Nancy Drew Mystery Stories
The Nancy Drew Mystery Stories is the long-running "main" Nancy Drew series, which was published under the pseudonym Carolyn Keene. There are 175 novels — plus 34 revised stories — that were published between 1930 and 2003 under the banner; Grosset & Dunlap published the first 56, and 34 revised stories, while Simon & Schuster published the series beginning with volume 57.
A spinoff, The Nancy Drew Files, ran concurrently from 1986 to 1997. In 2003, Simon & Schuster announced that Nancy Drew Mystery Stories would end and be replaced by a new, more contemporary series titled Nancy Drew: Girl Detective. Launched in 2004, the series was panned in comparisons to its predecessor, and ended in 2012. The Nancy Drew Diaries was launched in its place in 2013, and has received mixed reviews.
Mildred Wirt Benson is credited with writing 23 of the first 30 novels in the series. Other authors contributed, as well, but in 1959, Edward Stratemeyer's daughter, Harriet Adams, began rewriting the earlier books in the series, sometimes substituting entirely new plots while retaining the same title.
In the Harriet Adams revisions, Nancy is depicted as a less impulsive, less headstrong girl of Stratemeyer and Mildred's vision, to a milder, more sedate and refined girl— "more sugar and less spice", with an extensive wardrobe and a more charitable outlook. Helen Corning appears older, perhaps in preparation for her "write-out" after volume 4 of the revised series (no explanation was made in the original series) and to introduce Bess and her cousin George. Perceived racial stereotypes — and, arguably, characters of color period — were omitted. Action increased significantly and became faster-paced. Greater developmental detail was given to Nancy and her home.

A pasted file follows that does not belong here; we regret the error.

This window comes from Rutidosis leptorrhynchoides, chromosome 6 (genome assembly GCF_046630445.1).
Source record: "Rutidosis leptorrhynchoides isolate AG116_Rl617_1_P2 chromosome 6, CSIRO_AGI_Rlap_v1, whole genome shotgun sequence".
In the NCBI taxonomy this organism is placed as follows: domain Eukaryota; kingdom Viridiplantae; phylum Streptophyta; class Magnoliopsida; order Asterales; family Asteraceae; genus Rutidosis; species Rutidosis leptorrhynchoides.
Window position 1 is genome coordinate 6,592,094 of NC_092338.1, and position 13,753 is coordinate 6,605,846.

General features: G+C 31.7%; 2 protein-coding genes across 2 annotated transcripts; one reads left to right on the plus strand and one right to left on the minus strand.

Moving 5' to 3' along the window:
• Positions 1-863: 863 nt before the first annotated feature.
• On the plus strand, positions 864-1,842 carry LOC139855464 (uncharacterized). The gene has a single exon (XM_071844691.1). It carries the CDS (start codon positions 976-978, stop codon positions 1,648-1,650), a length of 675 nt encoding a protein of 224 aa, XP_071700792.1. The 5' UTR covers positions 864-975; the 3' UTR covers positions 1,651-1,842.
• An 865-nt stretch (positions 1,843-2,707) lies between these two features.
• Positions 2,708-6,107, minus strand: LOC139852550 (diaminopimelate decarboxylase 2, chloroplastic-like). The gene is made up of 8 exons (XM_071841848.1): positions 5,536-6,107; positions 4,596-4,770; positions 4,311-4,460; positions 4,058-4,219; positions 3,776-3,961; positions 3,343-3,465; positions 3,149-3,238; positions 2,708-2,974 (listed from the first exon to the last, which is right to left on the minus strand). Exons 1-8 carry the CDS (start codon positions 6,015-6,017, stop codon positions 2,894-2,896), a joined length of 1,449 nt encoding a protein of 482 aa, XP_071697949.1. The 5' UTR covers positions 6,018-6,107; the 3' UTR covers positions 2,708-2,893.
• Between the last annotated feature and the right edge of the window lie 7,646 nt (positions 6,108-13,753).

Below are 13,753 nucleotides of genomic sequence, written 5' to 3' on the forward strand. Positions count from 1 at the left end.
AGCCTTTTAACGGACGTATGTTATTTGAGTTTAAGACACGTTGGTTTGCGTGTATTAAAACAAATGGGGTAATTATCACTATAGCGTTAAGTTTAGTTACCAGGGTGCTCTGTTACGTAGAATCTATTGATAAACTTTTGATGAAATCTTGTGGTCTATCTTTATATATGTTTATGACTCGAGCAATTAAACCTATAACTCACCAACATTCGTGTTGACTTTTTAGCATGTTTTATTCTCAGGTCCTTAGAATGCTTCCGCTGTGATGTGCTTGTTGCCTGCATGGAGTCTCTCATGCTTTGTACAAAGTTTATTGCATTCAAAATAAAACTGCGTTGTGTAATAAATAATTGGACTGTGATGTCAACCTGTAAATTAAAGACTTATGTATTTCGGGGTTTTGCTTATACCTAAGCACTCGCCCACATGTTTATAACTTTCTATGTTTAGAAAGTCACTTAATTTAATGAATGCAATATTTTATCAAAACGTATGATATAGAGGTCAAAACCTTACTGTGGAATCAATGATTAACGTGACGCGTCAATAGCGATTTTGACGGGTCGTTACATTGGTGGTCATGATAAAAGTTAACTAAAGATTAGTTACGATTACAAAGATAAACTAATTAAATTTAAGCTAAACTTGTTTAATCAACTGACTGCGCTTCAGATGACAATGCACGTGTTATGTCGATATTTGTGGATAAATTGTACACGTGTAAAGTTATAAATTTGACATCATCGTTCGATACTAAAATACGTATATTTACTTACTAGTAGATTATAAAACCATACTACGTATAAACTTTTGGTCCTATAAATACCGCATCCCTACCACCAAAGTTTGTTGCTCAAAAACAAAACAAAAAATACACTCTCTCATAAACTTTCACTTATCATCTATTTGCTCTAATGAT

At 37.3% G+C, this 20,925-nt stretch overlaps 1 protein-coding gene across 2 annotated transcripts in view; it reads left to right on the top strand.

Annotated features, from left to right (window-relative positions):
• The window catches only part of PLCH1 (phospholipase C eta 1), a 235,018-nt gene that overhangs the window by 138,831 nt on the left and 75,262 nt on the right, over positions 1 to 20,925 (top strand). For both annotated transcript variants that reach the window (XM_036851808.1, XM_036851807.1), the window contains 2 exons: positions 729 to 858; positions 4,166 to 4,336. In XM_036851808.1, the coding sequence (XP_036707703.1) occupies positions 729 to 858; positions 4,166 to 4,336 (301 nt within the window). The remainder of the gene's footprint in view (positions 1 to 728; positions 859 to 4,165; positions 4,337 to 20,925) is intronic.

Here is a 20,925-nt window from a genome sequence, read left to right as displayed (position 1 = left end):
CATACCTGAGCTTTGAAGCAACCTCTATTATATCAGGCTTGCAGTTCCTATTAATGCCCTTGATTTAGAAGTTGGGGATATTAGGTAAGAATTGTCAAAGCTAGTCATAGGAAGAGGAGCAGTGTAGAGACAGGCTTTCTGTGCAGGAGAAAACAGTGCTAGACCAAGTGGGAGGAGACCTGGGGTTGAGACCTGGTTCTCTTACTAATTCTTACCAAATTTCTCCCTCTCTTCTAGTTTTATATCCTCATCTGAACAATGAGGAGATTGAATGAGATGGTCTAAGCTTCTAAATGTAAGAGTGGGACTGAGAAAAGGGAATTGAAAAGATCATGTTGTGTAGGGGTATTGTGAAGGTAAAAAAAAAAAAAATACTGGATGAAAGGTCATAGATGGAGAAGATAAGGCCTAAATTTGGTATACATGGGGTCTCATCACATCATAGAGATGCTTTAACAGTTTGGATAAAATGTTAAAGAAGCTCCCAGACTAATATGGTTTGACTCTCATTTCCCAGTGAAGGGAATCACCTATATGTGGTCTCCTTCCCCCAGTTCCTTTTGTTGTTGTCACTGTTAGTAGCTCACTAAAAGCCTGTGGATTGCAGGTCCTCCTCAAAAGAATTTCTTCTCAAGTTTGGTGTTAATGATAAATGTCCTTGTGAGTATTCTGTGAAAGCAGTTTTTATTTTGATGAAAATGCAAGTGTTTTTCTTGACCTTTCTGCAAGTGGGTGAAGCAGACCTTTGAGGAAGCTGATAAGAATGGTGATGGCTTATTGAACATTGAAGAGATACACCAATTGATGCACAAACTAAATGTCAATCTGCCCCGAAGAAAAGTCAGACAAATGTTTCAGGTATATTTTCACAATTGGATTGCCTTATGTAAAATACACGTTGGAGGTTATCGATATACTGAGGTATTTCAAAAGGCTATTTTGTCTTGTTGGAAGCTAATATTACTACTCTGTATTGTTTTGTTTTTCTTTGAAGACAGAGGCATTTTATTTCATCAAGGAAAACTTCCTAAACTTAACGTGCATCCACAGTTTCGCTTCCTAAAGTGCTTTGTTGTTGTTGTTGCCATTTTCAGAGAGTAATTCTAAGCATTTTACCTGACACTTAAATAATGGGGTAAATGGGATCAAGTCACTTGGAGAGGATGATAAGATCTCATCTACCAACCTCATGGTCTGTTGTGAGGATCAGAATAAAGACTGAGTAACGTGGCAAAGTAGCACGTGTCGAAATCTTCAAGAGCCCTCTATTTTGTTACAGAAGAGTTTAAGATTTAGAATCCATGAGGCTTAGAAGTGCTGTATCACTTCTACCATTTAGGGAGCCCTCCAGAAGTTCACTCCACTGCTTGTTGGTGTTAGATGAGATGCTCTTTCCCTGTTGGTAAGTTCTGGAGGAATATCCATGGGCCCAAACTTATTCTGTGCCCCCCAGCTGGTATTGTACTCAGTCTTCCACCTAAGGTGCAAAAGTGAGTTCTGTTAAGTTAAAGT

In 1979, after a court battle between the Stratemeyer Syndicate and Grosset & Dunlap, the original publishers (in hardback) of the first 56 Nancy Drew titles, publication rights to new stories were granted to Simon & Schuster. Titles from #57, The Triple Hoax (1979), were thereafter published primarily in paperback.
Books #57–78 were initially printed under Simon & Schuster's Children's imprint Wanderer as digest sized paperbacks (although some were also later published in the regular paperback format, which was also the format of choice for some foreign editions, especially the UK Armada releases). Limited numbers of hardback editions are also known to have been produced, mostly for libraries.